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Update on the safety of second generation antipsychotics in youths: a call for collaboration among paediatricians and child psychiatrists

Overview of attention for article published in Italian Journal of Pediatrics, May 2016
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About this Attention Score

  • Above-average Attention Score compared to outputs of the same age (58th percentile)
  • High Attention Score compared to outputs of the same age and source (83rd percentile)

Mentioned by

twitter
6 tweeters
facebook
1 Facebook page

Citations

dimensions_citation
29 Dimensions

Readers on

mendeley
84 Mendeley
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Title
Update on the safety of second generation antipsychotics in youths: a call for collaboration among paediatricians and child psychiatrists
Published in
Italian Journal of Pediatrics, May 2016
DOI 10.1186/s13052-016-0259-2
Pubmed ID
Authors

Simone Pisano, Gennaro Catone, Stefania Veltri, Valentina Lanzara, Marco Pozzi, Emilio Clementi, Raffaella Iuliano, Maria Pia Riccio, Sonia Radice, Massimo Molteni, Annalisa Capuano, Antonella Gritti, Giangennaro Coppola, Annarita Milone, Carmela Bravaccio, Gabriele Masi

Abstract

During the past decade, a substantial increase in the use of second generation antipsychotics (SGAs) has occurred for a number of juvenile psychiatric disorders, often as off-label prescriptions. Although they were thought to be safer than older, first generation antipsychotics, mainly due to a lower risk of neurological adverse reactions, recent studies have raised significant concerns regarding their safety regarding metabolic, endocrinological and cardiovascular side effects. Aim of this paper is to update with a narrative review, the latest findings on safety of SGAs in youths. Results suggest that different SGAs may present different safety profiles. Metabolic adverse events are the most frequent and troublesome, with increasing evidences of heightened risk for type II diabetes mellitus. Results are discussed with specific emphasis on possible strategies of an active monitoring, which could enable both paediatricians and child psychiatrists to a possible prevention, early detection, and a timely management of such effects.

Twitter Demographics

The data shown below were collected from the profiles of 6 tweeters who shared this research output. Click here to find out more about how the information was compiled.

Mendeley readers

The data shown below were compiled from readership statistics for 84 Mendeley readers of this research output. Click here to see the associated Mendeley record.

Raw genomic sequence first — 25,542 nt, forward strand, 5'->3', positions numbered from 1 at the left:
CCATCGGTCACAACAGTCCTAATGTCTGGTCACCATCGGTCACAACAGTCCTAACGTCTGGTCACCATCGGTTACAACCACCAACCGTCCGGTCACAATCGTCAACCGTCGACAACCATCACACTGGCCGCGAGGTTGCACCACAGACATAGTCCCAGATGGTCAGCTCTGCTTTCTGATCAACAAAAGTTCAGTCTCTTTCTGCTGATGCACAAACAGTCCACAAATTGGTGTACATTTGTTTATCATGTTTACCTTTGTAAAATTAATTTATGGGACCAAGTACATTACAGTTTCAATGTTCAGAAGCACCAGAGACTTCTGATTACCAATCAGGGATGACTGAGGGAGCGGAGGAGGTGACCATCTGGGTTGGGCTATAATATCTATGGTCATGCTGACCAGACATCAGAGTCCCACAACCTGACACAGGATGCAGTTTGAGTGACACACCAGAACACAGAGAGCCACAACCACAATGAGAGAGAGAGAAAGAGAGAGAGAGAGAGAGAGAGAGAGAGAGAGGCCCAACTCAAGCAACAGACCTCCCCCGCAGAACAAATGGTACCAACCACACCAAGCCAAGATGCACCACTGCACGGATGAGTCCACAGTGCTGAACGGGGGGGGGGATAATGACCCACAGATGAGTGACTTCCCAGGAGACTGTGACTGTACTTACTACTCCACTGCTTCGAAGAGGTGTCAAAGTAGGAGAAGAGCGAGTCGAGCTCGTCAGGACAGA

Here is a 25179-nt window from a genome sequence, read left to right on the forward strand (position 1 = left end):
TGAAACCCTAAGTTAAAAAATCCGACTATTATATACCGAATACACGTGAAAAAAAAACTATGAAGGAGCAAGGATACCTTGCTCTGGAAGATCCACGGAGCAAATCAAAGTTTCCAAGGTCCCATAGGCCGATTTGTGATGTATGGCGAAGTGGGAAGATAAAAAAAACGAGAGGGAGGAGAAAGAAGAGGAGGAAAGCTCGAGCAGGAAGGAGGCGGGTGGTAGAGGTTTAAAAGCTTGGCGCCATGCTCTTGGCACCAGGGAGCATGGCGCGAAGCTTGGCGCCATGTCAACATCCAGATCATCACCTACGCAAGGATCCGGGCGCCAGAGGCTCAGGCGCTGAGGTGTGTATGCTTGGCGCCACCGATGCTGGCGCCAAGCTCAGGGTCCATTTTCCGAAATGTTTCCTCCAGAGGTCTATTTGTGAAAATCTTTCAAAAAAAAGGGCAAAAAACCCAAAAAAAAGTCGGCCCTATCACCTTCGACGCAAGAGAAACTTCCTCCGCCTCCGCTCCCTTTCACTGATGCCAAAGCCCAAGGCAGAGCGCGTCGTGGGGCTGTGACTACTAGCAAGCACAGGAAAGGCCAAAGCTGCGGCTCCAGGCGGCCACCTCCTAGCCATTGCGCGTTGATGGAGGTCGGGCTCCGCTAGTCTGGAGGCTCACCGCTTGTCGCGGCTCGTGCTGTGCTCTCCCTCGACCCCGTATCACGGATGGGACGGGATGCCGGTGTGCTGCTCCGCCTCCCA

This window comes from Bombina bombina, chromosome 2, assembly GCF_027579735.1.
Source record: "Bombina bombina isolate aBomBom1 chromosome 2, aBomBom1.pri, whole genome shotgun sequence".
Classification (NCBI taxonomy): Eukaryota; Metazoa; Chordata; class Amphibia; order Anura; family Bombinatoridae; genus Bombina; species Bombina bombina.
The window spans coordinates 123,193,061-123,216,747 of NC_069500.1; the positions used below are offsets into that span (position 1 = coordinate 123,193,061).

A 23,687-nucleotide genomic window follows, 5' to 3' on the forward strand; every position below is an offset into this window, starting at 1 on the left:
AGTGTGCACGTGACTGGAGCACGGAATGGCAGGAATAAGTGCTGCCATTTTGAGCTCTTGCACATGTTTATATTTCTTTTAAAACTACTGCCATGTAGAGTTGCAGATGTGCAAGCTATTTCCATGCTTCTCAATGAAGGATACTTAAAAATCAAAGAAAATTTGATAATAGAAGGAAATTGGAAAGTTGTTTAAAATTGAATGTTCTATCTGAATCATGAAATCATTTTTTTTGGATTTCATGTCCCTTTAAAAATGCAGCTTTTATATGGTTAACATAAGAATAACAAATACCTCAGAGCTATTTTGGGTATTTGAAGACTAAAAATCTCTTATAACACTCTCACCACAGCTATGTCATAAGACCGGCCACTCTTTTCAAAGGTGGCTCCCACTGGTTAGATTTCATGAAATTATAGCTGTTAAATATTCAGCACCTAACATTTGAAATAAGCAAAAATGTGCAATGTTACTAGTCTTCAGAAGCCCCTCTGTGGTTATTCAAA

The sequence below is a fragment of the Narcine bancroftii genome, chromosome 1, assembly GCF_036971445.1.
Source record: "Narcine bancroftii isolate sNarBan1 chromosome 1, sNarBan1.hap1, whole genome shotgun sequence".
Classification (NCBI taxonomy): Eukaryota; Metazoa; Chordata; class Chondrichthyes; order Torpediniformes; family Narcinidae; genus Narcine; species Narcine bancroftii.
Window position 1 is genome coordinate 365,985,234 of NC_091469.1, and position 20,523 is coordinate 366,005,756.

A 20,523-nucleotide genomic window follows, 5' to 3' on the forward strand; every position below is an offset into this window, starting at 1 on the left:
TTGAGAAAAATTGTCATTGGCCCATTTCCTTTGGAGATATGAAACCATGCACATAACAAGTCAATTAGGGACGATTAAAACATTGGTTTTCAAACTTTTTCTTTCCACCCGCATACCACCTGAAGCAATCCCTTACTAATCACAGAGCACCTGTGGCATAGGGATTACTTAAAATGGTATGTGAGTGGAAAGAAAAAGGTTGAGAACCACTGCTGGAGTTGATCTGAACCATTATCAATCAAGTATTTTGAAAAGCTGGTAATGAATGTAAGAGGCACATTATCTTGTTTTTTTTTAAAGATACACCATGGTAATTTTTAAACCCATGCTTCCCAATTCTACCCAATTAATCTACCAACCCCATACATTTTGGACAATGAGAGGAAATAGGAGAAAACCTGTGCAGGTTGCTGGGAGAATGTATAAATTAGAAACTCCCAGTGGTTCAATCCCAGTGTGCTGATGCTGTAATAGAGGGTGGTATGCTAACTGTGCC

Geographical breakdown

Country Count As %
Spain 1 1%
Unknown 83 99%

Demographic breakdown

Readers by professional status Count As %
Student > Master 13 15%
Student > Ph. D. Student 10 12%
Student > Doctoral Student 9 11%
Professor > Associate Professor 9 11%
Student > Bachelor 9 11%
Other 17 20%
Unknown 17 20%
Readers by discipline Count As %
Medicine and Dentistry 26 31%
Pharmacology, Toxicology and Pharmaceutical Science 10 12%
Nursing and Health Professions 8 10%
Psychology 5 6%
Neuroscience 4 5%
Other 11 13%
Unknown 20 24%

Attention Score in Context

This research output has an Altmetric Attention Score of 3. This is our high-level measure of the quality and quantity of online attention that it has received. This Attention Score, as well as the ranking and number of research outputs shown below, was calculated when the research output was last mentioned on 09 December 2017.
All research outputs
#10,274,489
of 18,936,256 outputs
Outputs from Italian Journal of Pediatrics
#237
of 758 outputs
Outputs of similar age
#112,778
of 275,542 outputs
Outputs of similar age from Italian Journal of Pediatrics
#2
of 6 outputs
Altmetric has tracked 18,936,256 research outputs across all sources so far. This one is in the 45th percentile – i.e., 45% of other outputs scored the same or lower than it.
So far Altmetric has tracked 758 research outputs from this source. They typically receive a little more attention than average, with a mean Attention Score of 5.2. This one has gotten more attention than average, scoring higher than 68% of its peers.
Older research outputs will score higher simply because they've had more time to accumulate mentions. To account for age we can compare this Altmetric Attention Score to the 275,542 tracked outputs that were published within six weeks on either side of this one in any source. This one has gotten more attention than average, scoring higher than 58% of its contemporaries.
We're also able to compare this research output to 6 others from the same source and published within six weeks on either side of this one. This one has scored higher than 4 of them.